Technological Advances in Agriculture and Industry
Technological Advances in Agriculture and Industry
The Civil War was the first "modern" war, in terms of its weaponry. Torpedoes, land mines, machine guns, ironclad ships all made their first appearance in the 1860s. But technological advances that helped determine the war's outcome went beyond military innovations. Some technological innovations did help the military effort. Others had no military value but created an economic value that was equally crucial.
It was the North that had the upper hand technologically when the Civil War began in 1861, and the North held that hand throughout the war. Both the North and the South were heavily dependent on agriculture. But in the South, agriculture was by far the key component of the economy. In the North, agriculture was important, but manufacturing was beginning to play a far greater role. By the time the Civil War began, the north had more than 110,000 factories; the South had only 18,000 (Stewart 2000, p. 15).
Cotton and the South's Agrarian Heritage
The South was not bothered by its agrarian character; in fact, it embraced it. In his inaugural address as President of the Confederacy, Jefferson Davis noted with no small amount of pride that Southerners are "an agricultural people—whose chief interest is the export of a commodity required in every manufacturing country" (Davis 1861). That commodity was cotton, and it was cotton more than anything else that determined the South's adherence to slavery.
References to "King Cotton" were no exaggeration: The cotton industry brought $100 million into the South annually (Stewart 2000, p. 45). To cultivate, King Cotton required human energy, and the cheapest and most plentiful form of human energy came in the form of slaves.
Because the South had always relied on cheap slave labor, it never bothered to mechanize its farming production. In the North, the Industrial Revolution had come full force and there was no financial need for slaves. In the largely agrarian South, by contrast, to abandon the slave system would not only break the plantations financially, it would let loose an entire new work force in the form of freed slaves, who might work for less than their white counterparts.
One observer, a writer named Samuel Powell pointed out in Notes on Southern Wealth and Northern Profits (1861) a key reason why slavery was never abandoned in the South for more technologically advanced means of farming: "A great secret of the productiveness of slave labor is that the tiller of the soil is nourished with the simplest, the coarsest, and the grossest fare" (p. 7). "The slave system," he continued, "builds no cities, few mills, few ships; it does little for common roads and bridges, canals, manufactures, trade, or commerce of its own—its gifts and its mission do not seem to lie in that way" (p. 8).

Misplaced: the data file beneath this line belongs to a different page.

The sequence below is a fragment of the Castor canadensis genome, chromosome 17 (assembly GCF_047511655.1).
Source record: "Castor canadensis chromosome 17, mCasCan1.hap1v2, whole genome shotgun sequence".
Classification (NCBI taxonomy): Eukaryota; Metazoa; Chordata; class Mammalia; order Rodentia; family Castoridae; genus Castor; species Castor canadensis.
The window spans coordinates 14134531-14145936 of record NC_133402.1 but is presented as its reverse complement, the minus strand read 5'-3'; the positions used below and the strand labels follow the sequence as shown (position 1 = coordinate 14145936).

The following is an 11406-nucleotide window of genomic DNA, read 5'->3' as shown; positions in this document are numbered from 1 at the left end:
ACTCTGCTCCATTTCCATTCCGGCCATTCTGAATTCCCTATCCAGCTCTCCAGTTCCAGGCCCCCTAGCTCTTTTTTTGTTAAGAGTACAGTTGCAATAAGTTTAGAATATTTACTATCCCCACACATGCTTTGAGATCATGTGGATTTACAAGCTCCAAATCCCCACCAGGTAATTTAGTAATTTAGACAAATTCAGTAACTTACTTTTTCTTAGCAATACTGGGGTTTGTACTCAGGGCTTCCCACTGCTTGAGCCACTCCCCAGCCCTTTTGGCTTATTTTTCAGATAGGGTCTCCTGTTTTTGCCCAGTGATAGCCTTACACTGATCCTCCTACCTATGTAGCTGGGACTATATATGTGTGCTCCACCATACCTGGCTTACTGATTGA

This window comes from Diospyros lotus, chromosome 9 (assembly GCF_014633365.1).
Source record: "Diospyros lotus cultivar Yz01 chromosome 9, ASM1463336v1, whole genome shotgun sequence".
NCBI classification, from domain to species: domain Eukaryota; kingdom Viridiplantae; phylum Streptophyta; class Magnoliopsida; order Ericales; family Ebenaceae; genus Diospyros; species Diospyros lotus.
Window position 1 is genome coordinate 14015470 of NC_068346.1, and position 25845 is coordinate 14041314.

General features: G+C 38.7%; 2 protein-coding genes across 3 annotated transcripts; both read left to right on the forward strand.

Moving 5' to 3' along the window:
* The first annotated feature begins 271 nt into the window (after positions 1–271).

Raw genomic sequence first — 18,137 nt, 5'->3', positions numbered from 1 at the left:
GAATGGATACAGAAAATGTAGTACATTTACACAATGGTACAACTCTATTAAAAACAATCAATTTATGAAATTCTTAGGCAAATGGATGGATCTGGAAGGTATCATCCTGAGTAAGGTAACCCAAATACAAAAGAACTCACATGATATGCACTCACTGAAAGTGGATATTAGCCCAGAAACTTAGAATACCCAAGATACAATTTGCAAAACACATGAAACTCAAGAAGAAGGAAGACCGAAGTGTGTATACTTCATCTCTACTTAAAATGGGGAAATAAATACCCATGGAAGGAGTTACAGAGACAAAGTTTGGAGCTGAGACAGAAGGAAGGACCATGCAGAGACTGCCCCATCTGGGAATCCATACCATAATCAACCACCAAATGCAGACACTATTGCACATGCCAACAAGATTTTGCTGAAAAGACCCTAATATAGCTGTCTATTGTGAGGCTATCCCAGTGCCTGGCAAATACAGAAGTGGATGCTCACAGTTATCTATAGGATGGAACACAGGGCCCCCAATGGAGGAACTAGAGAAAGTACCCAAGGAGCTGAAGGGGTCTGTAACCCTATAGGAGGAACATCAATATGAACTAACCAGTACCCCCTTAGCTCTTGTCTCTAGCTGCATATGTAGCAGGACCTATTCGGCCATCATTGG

A Serious Miscalculation
The South believed—mistakenly, as it turned out—that its dominance of the cotton market would help it in two ways: First, the lack of cotton for Northern textile mills would put them into an economic tailspin and force them to make peace and accept the secession of the Confederacy. Second, countries like the United Kingdom, which used large quantities of cotton, would want to ally themselves with the South to ensure an uninterrupted supply.
What happened instead was that Northern textile mills substituted cotton with wool and began manufacturing woolen goods—which had added the benefit of producing record profits for sheep farmers (Catton 1971, p. 172). Meanwhile, Britain actually had a surplus of cotton at the start of the Civil War and thus had no reason to take sides in another nation's domestic battle (Stewart 2000, p. 16). The cotton surplus did not last, of course, and other countries besides the United Kingdom relied on Southern cotton. But as the war dragged on, the foreign markets decided to look elsewhere for their cotton, and they increased imports from India, South America, and Egypt (Danbom 2006, p. 115). This turn of events was a blow to the South, which simply lacked the means or the knowledge to create its own industrial boom.
Technology's Role in Agriculture
Many of the implements and devices used during the Civil War had been around for some time, but the presence of cheap labor in the North, as well as the South, kept farmers from taking any real interest in automation. As the Civil War drew thousands of young men and boys away from their homes and farms, it became clear that labor-saving devices might turn out to be a necessity.